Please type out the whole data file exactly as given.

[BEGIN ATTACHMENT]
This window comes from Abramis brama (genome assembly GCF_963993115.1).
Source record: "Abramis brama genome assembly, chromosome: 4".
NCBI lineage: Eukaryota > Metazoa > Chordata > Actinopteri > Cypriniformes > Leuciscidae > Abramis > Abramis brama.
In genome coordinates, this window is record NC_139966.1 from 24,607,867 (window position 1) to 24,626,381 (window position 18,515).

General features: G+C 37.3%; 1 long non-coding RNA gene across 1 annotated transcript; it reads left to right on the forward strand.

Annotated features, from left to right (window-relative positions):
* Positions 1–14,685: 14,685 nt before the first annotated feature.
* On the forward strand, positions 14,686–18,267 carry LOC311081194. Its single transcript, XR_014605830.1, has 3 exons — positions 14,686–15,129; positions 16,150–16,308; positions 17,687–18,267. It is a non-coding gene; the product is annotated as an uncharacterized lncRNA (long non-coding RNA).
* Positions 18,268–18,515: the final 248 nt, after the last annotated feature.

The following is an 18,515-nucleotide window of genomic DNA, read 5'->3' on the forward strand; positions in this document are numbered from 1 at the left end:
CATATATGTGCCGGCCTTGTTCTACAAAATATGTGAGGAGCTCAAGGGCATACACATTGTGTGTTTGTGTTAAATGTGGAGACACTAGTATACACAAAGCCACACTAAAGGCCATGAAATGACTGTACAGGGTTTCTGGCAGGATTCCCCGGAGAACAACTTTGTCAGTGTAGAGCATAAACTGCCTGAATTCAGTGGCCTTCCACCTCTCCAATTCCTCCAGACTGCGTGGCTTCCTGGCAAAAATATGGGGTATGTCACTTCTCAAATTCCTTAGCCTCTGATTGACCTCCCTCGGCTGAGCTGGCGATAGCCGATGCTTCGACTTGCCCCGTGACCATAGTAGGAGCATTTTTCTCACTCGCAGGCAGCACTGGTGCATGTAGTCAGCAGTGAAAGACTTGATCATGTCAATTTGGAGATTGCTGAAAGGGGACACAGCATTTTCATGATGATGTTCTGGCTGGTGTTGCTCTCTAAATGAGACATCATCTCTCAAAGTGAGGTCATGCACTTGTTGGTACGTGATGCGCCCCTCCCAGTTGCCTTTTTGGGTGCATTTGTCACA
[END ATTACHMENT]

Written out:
This window comes from Abramis brama (genome assembly GCF_963993115.1).
Source record: "Abramis brama genome assembly, chromosome: 4".
NCBI lineage: Eukaryota > Metazoa > Chordata > Actinopteri > Cypriniformes > Leuciscidae > Abramis > Abramis brama.
In genome coordinates, this window is record NC_139966.1 from 24,607,867 (window position 1) to 24,626,381 (window position 18,515).

General features: G+C 37.3%; 1 long non-coding RNA gene across 1 annotated transcript; it reads left to right on the forward strand.

Annotated features, from left to right (window-relative positions):
* Positions 1–14,685: 14,685 nt before the first annotated feature.
* On the forward strand, positions 14,686–18,267 carry LOC311081194. Its single transcript, XR_014605830.1, has 3 exons — positions 14,686–15,129; positions 16,150–16,308; positions 17,687–18,267. It is a non-coding gene; the product is annotated as an uncharacterized lncRNA (long non-coding RNA).
* Positions 18,268–18,515: the final 248 nt, after the last annotated feature.

The following is an 18,515-nucleotide window of genomic DNA, read 5'->3' on the forward strand; positions in this document are numbered from 1 at the left end:
CATATATGTGCCGGCCTTGTTCTACAAAATATGTGAGGAGCTCAAGGGCATACACATTGTGTGTTTGTGTTAAATGTGGAGACACTAGTATACACAAAGCCACACTAAAGGCCATGAAATGACTGTACAGGGTTTCTGGCAGGATTCCCCGGAGAACAACTTTGTCAGTGTAGAGCATAAACTGCCTGAATTCAGTGGCCTTCCACCTCTCCAATTCCTCCAGACTGCGTGGCTTCCTGGCAAAAATATGGGGTATGTCACTTCTCAAATTCCTTAGCCTCTGATTGACCTCCCTCGGCTGAGCTGGCGATAGCCGATGCTTCGACTTGCCCCGTGACCATAGTAGGAGCATTTTTCTCACTCGCAGGCAGCACTGGTGCATGTAGTCAGCAGTGAAAGACTTGATCATGTCAATTTGGAGATTGCTGAAAGGGGACACAGCATTTTCATGATGATGTTCTGGCTGGTGTTGCTCTCTAAATGAGACATCATCTCTCAAAGTGAGGTCATGCACTTGTTGGTACGTGATGCGCCCCTCCCAGTTGCCTTTTTGGGTGCATTTGTCACA